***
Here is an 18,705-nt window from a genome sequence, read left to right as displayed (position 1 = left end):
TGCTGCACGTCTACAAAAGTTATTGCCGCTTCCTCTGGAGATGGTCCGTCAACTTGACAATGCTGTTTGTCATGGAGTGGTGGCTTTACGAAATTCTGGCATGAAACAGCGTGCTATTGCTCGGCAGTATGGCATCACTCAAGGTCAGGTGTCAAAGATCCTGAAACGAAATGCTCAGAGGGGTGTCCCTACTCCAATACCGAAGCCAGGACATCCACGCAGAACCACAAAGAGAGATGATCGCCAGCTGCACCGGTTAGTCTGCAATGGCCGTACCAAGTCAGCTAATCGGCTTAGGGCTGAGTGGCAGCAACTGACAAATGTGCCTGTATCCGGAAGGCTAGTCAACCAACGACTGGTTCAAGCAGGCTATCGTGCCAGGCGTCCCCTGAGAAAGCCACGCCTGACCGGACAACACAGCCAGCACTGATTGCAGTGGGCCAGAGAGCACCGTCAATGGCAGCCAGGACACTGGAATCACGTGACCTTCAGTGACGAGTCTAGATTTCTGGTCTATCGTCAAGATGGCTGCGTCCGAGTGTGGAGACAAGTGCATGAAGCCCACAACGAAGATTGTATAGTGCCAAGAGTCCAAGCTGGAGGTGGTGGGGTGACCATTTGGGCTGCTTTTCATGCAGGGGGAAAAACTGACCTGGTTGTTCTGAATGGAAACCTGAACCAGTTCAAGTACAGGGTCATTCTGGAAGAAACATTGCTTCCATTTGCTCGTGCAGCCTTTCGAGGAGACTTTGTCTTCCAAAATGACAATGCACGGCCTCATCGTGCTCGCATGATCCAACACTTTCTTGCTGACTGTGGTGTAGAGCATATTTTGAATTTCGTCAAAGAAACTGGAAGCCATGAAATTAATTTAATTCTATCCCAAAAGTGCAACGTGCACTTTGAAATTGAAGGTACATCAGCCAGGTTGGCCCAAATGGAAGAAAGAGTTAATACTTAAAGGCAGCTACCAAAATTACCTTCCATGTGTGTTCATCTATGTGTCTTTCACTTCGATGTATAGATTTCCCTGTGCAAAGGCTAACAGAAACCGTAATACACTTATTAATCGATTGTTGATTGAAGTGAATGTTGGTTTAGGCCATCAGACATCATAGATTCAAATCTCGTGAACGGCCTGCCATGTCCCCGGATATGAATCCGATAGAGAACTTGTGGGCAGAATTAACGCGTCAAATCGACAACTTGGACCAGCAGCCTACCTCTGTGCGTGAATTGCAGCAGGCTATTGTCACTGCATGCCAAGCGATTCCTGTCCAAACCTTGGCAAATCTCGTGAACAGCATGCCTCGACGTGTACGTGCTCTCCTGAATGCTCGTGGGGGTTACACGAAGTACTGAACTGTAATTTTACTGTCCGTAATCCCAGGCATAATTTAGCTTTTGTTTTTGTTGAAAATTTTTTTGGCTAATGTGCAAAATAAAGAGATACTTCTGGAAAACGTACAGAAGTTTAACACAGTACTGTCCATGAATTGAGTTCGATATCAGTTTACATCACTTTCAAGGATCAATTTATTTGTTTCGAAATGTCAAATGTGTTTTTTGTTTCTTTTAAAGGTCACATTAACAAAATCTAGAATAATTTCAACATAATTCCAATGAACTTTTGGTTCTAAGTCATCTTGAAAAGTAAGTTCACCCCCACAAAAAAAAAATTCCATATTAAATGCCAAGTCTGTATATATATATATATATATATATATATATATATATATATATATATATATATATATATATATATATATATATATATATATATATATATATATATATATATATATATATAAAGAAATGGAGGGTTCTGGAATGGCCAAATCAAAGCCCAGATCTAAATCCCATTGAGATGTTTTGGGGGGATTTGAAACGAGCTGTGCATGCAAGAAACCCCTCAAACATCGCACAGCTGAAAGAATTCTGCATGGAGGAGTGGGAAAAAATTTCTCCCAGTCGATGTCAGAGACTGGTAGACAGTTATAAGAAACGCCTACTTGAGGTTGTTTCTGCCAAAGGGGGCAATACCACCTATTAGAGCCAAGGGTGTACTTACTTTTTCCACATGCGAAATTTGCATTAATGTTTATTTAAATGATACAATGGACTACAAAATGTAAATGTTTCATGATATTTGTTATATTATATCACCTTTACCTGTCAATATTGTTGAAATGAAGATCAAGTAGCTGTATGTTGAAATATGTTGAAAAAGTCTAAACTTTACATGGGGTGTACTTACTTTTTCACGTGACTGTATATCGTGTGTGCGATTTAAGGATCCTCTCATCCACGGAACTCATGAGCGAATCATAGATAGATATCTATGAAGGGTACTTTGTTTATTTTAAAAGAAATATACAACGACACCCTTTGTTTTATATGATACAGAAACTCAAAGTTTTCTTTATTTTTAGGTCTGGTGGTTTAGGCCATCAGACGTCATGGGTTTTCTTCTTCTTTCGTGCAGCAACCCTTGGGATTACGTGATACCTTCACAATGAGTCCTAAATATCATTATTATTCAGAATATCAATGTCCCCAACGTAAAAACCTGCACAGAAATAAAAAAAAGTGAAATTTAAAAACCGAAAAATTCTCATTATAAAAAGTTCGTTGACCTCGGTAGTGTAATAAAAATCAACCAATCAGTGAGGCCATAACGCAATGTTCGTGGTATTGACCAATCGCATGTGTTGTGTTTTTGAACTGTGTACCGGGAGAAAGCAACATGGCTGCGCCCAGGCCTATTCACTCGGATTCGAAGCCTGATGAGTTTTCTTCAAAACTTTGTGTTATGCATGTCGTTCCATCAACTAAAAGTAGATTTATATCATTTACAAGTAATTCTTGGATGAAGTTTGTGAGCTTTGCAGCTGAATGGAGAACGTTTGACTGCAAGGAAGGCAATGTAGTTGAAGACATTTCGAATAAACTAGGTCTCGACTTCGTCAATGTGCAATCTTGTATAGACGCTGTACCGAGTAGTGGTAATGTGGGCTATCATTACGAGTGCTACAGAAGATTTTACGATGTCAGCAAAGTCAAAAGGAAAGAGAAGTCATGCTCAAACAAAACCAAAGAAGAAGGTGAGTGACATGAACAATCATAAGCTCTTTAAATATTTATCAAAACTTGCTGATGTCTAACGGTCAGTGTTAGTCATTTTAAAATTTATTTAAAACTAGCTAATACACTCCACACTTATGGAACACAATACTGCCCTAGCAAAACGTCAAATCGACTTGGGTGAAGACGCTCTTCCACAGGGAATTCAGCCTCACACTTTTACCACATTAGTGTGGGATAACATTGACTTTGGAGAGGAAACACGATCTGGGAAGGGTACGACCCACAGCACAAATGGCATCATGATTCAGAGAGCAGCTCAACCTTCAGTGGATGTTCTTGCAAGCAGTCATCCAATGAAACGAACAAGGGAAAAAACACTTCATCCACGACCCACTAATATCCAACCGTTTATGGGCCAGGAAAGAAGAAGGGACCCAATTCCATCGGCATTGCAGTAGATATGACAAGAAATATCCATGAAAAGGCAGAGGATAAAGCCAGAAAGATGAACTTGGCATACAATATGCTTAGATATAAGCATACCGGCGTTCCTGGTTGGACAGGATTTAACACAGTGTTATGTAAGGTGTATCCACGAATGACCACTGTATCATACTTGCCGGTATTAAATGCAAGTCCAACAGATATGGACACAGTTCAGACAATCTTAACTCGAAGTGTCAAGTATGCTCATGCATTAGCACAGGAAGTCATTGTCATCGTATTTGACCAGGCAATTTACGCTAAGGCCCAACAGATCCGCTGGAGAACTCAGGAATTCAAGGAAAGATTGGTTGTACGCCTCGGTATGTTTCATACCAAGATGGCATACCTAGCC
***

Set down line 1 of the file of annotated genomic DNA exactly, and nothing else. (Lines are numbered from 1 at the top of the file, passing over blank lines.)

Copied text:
Here is an 18,705-nt window from a genome sequence, read left to right as displayed (position 1 = left end):